Food security concerns are plaguing the world. Experts offer some solutions but these are not sustainable. They negatively affect the environment and climate.
But Welsh farmers seem to have an answer for this. They are into non-intensive sustainable agriculture? What is it? How do the farmers do it?
Current debates on food policy and the Welsh farmers
There are a lot of debates ongoing in the world amongst policymakers as regards a mode of agriculture that should be sustainable. Moreover, UK lawmakers are also having heavy discussions on it.
The National Food Strategy for England report was published recently. And the bottom line is that agriculture should be such that it should be able to provide a large amount of food for the masses without damaging the environment and the climate at a cost that people can afford.
The pandemic and war have pushed the world to the brim and food scarcity and high cost of food are everywhere.
Welsh farming reps argue that they are easily able to procure red meat and they farm it sustainably. The Welsh farmers export Welsh lamb in great quantities to England where people consume it in large numbers.
This type of farming is the solution to the concerns affecting the food system, say the reps. They claim that ethically and sustainably produced red meat can meet the challenges affecting humankind.
The statement from the chief executive of Meat Promotion Wales
The Wales authorities promote red meat production and do it sustainably. Authorities worldwide can follow it and reap its benefits. Gwyn Howells, Chief Executive at Hybu Cig Cymru – Meat Promotion Wales (HCC) explains:
“There are a number of issues which need addressing in our current food system. Obviously, the challenge of climate change is urgent and all sectors must play their part. Also, we must address food security, and be resilient in the face of external shocks such as the recent rise in costs and the war in Ukraine.”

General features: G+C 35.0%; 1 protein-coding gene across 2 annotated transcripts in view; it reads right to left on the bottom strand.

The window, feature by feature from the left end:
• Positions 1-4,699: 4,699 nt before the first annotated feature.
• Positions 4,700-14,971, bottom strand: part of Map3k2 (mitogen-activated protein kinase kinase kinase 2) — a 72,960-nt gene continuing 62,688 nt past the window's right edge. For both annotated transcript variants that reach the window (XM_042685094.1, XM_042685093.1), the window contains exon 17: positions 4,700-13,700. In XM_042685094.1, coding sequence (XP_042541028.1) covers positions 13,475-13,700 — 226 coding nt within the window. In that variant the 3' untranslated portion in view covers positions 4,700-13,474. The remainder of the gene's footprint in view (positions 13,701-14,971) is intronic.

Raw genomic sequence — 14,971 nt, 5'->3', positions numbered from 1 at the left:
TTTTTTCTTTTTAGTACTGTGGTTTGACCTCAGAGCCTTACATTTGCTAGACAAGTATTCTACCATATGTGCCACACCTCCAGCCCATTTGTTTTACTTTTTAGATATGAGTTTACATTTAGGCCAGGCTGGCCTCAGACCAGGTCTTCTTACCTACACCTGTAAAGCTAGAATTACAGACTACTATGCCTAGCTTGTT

“Rather than looking to faddish solutions, it’s time to support types of regenerative farming that are suited to the landscape and climate of these islands.”
Welsh red meat and its production
The whole world is amid a food crisis and learning from each other would be useful. Gwyn goes on to explain:
“Lamb and beef production in Wales, according to independent research, is already much lower in terms of emissions than most other countries, and projects are underway to reduce the climate impact even further.”
“Welsh livestock farmers use non-intensive methods, using land that’s unsuitable for other types of farming, and relying overwhelmingly on grass and rainfall rather than the additional inputs which are rocketing in their cost.”
“Any policies which put at risk our productive and sustainable domestic livestock sector present real dangers. Families could face increasing food bills. And we may end up importing more food which may be produced to lower environmental and welfare standards.”